A significant responsibility for those living on a functional farm is caring for, then slaughtering and butchering, livestock. At least it was for me, during my teen years. Especially during my early teens, my family lived off the harvest and livestock as a primary source of food. At 13, it wasn't unusual to hear "Go catch a chicken for dinner."
I did. And it was.
Once during late summer I saw my father preparing to kill a bull. Shooting guns was fun for me at that age, so I asked if I could do it. My dad paused:
"No, you can't," he said. "Killing isn't something anyone should ever do for fun. Even killing animals for food. The animal and act should be respected."
Food, Inc., a documentary by Robert Kenner, illustrates well how the respect for that process has been lost in the modern-day industrialization of our food processing system.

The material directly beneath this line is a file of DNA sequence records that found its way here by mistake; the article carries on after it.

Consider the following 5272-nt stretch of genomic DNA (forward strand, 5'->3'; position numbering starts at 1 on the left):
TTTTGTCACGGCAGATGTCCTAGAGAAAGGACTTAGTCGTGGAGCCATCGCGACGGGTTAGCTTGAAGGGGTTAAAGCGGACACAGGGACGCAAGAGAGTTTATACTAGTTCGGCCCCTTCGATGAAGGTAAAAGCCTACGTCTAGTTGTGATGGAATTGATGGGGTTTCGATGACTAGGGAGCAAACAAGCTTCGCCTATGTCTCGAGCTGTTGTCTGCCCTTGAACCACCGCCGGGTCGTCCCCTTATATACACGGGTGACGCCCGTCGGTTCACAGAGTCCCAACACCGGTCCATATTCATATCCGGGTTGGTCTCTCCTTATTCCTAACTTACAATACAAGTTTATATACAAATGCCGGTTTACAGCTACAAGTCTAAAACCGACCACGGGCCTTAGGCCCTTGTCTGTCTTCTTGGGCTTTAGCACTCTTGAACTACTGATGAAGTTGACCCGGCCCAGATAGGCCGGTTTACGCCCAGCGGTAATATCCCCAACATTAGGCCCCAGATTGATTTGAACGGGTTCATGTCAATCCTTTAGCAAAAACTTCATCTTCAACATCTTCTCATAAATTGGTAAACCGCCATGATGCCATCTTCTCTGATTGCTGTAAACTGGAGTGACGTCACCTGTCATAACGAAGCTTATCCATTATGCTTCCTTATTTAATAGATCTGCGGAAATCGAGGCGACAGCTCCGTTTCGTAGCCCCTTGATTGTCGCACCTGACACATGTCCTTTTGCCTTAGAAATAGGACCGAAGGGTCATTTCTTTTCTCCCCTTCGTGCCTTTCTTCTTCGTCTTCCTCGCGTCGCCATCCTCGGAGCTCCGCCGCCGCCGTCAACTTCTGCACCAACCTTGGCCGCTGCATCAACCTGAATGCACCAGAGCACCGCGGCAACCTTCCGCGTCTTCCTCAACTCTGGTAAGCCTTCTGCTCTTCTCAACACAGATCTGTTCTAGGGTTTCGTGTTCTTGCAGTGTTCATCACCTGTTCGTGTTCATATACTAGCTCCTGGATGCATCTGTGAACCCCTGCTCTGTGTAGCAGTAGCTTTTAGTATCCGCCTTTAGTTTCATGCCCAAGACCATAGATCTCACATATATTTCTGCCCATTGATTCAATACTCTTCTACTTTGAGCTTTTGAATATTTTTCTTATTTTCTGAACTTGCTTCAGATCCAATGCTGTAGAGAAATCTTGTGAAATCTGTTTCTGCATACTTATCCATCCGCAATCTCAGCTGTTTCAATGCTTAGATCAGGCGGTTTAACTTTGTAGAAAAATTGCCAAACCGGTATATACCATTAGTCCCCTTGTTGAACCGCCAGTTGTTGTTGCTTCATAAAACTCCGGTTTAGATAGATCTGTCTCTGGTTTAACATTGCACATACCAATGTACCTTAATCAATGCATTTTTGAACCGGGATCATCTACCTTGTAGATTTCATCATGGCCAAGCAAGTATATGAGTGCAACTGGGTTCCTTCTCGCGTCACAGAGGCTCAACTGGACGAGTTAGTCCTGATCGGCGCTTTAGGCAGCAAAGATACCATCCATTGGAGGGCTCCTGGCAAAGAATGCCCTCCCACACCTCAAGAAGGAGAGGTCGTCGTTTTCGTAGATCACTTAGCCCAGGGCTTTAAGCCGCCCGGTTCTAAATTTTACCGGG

Keener describes how a handful of companies in the United States has monopolized the business of food processing, causing economic, environmental and biological catastrophe along the way. Food, Inc. isn't hyperbolic, and isn't propaganda used by the likes of PETA to get folks to stop eating meat.
Food, Inc. focuses more on removing the veil that prevents consumers from knowing how large, powerful conglomerates mass produce food in a manner that may well be harmful to our society. The documentary is well done, and highly thought provoking.